Service Announces Availability of the Draft Revised Recovery Plan for the Wyoming Toad
For Immediate Release
February 7, 2014
Denver, CO – The U.S. Fish and Wildlife Service (Service) is announcing the availability of the Wyoming toad Draft Revised Recovery Plan (Plan). The known historic distribution of the Wyoming toad (Anaxyrus baxteri) was restricted to approximately 5,000 hectares of habitat consisting of flood plains, ponds, and small seepage lakes in the short-grass communities of the Laramie Basin in Albany County, Wyoming. The Wyoming toad was federally listed as endangered in 1984 under the Endangered Species Act of 1973, as amended (16 U.S.C. 1531 et seq.), is considered one of the four most endangered amphibian species in North America, and is classified as “extinct in the wild” (IUCN 2011).
Populations of the Wyoming toad declined precipitously in the mid-80s until the last remaining individuals were taken into captivity to begin a captive breeding program. Approximately 500 individuals are currently in captivity. The cause(s) of the original decline in the mid-80s remains unknown, but was mostly likely due to a variety of threats contributed to the decline of the Wyoming toad.
Currently, the Wyoming toad is facing many threats that impede its recovery. Among the top threats are: (1) a lack of suitable reintroduction sites, (2) the presence of chytridiomycosis, the disease caused by the pathogenic fungus Batrachochytrium dendrobatidis (Bd), (3) an inadequacy of regulatory mechanisms, and (4) a small population size.
The objective of a recovery plan is to provide a framework for the recovery of a species so that protection under the Act is no longer necessary. A recovery plan includes scientific information about the species and provides criteria and actions necessary for us to be able to remove it from the Federal List of Endangered and Threatened Wildlife and Plants. Recovery plans do not regulate federal agencies or their partners, but are often adopted by federal agencies as sound environmental policy.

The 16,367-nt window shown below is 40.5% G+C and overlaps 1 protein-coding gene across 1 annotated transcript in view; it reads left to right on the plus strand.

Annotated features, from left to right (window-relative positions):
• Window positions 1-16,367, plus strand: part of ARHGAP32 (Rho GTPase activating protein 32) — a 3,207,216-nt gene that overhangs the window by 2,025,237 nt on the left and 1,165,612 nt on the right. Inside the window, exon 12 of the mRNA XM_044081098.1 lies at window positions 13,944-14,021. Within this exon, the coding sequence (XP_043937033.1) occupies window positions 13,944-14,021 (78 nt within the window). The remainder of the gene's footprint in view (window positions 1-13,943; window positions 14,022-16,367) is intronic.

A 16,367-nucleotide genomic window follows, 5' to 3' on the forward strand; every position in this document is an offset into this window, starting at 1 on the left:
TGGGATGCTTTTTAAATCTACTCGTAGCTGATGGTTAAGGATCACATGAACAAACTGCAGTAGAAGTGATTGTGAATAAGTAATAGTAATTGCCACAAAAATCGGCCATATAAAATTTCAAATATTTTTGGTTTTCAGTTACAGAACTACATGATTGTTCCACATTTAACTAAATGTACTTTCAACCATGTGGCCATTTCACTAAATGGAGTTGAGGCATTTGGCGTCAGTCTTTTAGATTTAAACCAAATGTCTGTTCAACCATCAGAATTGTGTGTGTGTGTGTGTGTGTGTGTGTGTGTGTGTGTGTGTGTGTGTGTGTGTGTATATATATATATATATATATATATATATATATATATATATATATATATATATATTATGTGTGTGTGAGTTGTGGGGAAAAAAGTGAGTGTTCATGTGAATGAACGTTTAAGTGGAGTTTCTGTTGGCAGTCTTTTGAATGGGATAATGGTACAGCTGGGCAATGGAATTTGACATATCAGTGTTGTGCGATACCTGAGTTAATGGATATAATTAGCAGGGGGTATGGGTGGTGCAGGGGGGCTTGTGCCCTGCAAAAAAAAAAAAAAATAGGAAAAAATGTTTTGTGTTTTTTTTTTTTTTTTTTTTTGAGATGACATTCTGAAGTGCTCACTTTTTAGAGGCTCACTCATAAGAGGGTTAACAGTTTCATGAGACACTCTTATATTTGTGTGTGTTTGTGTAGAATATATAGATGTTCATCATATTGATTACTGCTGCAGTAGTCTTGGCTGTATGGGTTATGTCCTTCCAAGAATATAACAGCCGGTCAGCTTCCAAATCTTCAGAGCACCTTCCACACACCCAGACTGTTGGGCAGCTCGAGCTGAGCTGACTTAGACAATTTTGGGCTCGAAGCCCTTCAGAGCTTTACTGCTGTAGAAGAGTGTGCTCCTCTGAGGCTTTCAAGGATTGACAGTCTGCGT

Recovery of this species will require both sustained, long-term conservation actions and repeated experimentation to determine the optimal means to reestablish wild populations. Conservation efforts for the Wyoming toad are a fundamentally collaborative and cooperative process between multiple partners and will continue to be conducted by State and Federal land management agencies. Additionally, private parties, including landowners and conservation organizations, must continue to support Wyoming toad recovery. A variety of partners contributing to Wyoming toad recovery will help minimize the risk of extinction and facilitate progression towards recovery.
Specifically, recovery of Wyoming toads will depend upon: (1) continued efforts of captive breeding facilities to provide suitable animals for release into the wild; (2) the identification of suitable reintroduction sites with appropriate land management; and (3) management of Bd, a disease that has decimated amphibian populations around the world.